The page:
17: $(document).ready(function() {
      18: lastUpdate = 0;
      19: ball = Ball();
      20: requestAnimationFrame(update);
      21: });

    Because I know the speed of the ball (velocity) and the time since its last update, I can do some simple physics to move the ball forward:

       1: var position = [300, 300];
       2: var velocity = [-1, -1];
       3: var move = function(t) {
       4: position[0] += velocity[0] \* t;
       5: position[1] += velocity[1] \* t;
       6: element.css('left', position[0] + 'px');
       7: element.css('top', position[1] + 'px');
       8: }


    Try running the code and you’ll see the ball move at an angle and off the screen. This is fun for a second, but once the ball goes off the edge of the screen, the fun stops.

    So the next step is to make the ball bounce off the edges of the screen,

    Add this code and running the app will show a continuously bouncing ball.

    Step 6. Creating Player Objects

    Now it’s time to make the Player objects.

    The first step in fleshing out the player class will be to make the move function change the position of the player. The side variable will indicate which side of the court the player will reside, which will dictate how to position the player horizontally. The y value, passed into the move function, will be how much up or down the player will move:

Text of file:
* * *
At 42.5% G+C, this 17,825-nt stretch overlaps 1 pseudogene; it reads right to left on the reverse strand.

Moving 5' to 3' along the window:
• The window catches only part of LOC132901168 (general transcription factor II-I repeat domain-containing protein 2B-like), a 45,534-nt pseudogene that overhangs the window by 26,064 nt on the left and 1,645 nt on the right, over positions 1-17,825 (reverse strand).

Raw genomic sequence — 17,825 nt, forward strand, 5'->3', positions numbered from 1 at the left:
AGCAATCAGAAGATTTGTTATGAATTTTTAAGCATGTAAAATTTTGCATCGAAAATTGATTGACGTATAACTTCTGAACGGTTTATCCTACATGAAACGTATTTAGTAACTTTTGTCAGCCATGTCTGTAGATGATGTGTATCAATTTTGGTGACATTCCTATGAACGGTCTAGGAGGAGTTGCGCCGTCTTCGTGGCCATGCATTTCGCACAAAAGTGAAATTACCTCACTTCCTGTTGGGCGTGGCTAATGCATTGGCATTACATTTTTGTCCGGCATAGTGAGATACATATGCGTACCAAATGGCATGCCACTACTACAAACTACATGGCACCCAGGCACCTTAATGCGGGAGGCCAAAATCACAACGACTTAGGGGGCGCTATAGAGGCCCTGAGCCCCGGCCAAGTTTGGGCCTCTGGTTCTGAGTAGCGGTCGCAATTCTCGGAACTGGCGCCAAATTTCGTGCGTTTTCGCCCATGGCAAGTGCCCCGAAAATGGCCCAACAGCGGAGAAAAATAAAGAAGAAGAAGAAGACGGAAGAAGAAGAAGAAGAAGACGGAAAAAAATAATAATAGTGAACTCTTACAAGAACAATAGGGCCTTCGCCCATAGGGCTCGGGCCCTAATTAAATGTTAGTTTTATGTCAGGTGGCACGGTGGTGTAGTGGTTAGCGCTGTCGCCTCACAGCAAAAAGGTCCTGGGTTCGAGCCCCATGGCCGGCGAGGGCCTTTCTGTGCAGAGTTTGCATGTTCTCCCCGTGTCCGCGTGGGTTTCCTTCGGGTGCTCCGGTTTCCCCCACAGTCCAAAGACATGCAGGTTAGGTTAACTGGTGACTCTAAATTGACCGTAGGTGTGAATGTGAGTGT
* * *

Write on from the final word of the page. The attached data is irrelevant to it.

1: var Player = function (elementName, side) {
       2: var position = [0,0];
       3: var element = $('#'+elementName);
       4: var move = function(y) {
       5: }
       6: return {
       7: move: move,
       8: getSide: function() { return side; },
       9: getPosition: function() { return position; }
      10: }
      11: }

    We can then lay out player movement, stopping the motion if the player sprite reaches the top or bottom of the window.

       1: var move = function(y) {
       2: // Adjust the player's position.
       3: position[1] += y;
       4: // If the player is off the edge of the screen, move it back.
       5: if (position[1] <= 0) {
       6: position[1] = 0;
       7: }

    The height of the player is 128 pixels, so stop it before any part of the player extends off the screen.

       1: if (position[1] >= innerHeight - 128) {
       2: position[1] = innerHeight - 128;
       3: }

    If the player is meant to stick to the right side, set the player position to the right edge of the screen.

       1: if (side == 'right') {
       2: position[0] = innerWidth - 128;
       3: }

    Finally, update the player's position on the page.

       1: element.css('left', position[0] + 'px');
       2: element.css('top', position[1] + 'px');
       3: }